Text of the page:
Cornus wilsoniana Wangerin

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Credits

Article from New Trees, Ross Bayton & John Grimshaw

Recommended citation
'Cornus wilsoniana' from the website Trees and Shrubs Online (treesandshrubsonline.org/articles/cornus/cornus-wilsoniana/). Accessed 2020-09-25.

Genus

Synonyms

  • C. fordii Hemsley

Glossary

herbarium
A collection of preserved plant specimens; also the building in which such specimens are housed.

References

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Credits

Article from New Trees, Ross Bayton & John Grimshaw

Recommended citation
'Cornus wilsoniana' from the website Trees and Shrubs Online (treesandshrubsonline.org/articles/cornus/cornus-wilsoniana/). Accessed 2020-09-25.

Tree 5–10(–40) m. Bark grey or greenish grey, splitting and flaking into rectangular plates. Branchlets four-angled, pubescent with appressed grey hairs; older branches brown, glabrous with narrow lenticels. Leaves deciduous, 6–12 × 2–5.5 cm, papery, elliptic to ovate-elliptic, upper surface grey-green, lower surface densely covered by appressed white hairs, feeling scabrid, three to four (to five) secondary veins on each side of the midvein, margins slightly revolute, apex shortly acuminate to acuminate; petiole 0.8–2 cm long, not hairy. Inflorescence a terminal, paniculate to corymbose cyme, 6–10 cm diameter, with short white trichomes, composed of numerous flowers. Flowers hermaphrodite, white, with petals to 0.5 cm long. Fruit a purplish black drupe, 0.6–0.7 cm diameter, very rich in oil; stones with inconspicuous ribs. Flowering May, fruiting September to November (China). Xiang & Boufford 2005. Distribution CHINA: Fujian, Gansu, Guangdong, Guangxi, Guizhou, Henan, Hubei, Hunan, Jiangxi, Shaanxi, Sichuan, Zhejiang. Habitat Forest, between 100 and 1100 m asl. USDA Hardiness Zone 7 (?). Conservation status Not evaluated. Illustration NT271.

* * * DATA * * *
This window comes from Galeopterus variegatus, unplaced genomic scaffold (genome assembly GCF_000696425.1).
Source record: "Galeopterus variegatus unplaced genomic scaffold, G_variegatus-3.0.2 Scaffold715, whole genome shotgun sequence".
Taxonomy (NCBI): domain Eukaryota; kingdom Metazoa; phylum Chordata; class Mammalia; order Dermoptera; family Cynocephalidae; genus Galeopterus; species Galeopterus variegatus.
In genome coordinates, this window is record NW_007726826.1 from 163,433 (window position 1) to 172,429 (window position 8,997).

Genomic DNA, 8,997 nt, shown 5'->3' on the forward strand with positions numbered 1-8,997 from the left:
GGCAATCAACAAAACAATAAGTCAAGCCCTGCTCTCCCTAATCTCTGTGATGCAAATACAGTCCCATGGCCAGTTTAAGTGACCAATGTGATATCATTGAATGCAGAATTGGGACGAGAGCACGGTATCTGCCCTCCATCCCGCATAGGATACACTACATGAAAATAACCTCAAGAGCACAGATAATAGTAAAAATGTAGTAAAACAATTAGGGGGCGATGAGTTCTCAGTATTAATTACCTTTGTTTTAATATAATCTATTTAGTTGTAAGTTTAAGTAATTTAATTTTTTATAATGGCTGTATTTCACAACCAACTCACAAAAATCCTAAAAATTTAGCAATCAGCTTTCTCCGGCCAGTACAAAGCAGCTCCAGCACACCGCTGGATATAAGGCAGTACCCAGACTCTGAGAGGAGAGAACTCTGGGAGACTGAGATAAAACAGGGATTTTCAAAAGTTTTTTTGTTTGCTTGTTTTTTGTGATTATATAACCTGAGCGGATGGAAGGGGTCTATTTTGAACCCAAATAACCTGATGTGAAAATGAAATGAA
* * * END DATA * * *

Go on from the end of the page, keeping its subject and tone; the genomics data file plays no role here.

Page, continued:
Herbarium material of Cornus wilsoniana was first gathered by Augustine Henry, with the type collection being made by Ernest Wilson in 1901. It is not known when it was first introduced, but it is now to be found in collections across North America and Europe, and is commercially available on both sides of the Atlantic and in Australia, although it is not commonly grown anywhere. A tree planted in 1988 at the Hillier Gardens was 5.5 m when measured in 2004. The white undersides to the leaves give it a certain distinction, and the Forestfarm Nursery catalogue (2007) claims that it has red twigs, but its real merit lies in the beautifully mottled bark that develops as the trunk thickens. It has been suggested for use as a street tree, and its oily fruits and heavy hard timber are valued products (Xiang & Boufford 2005).

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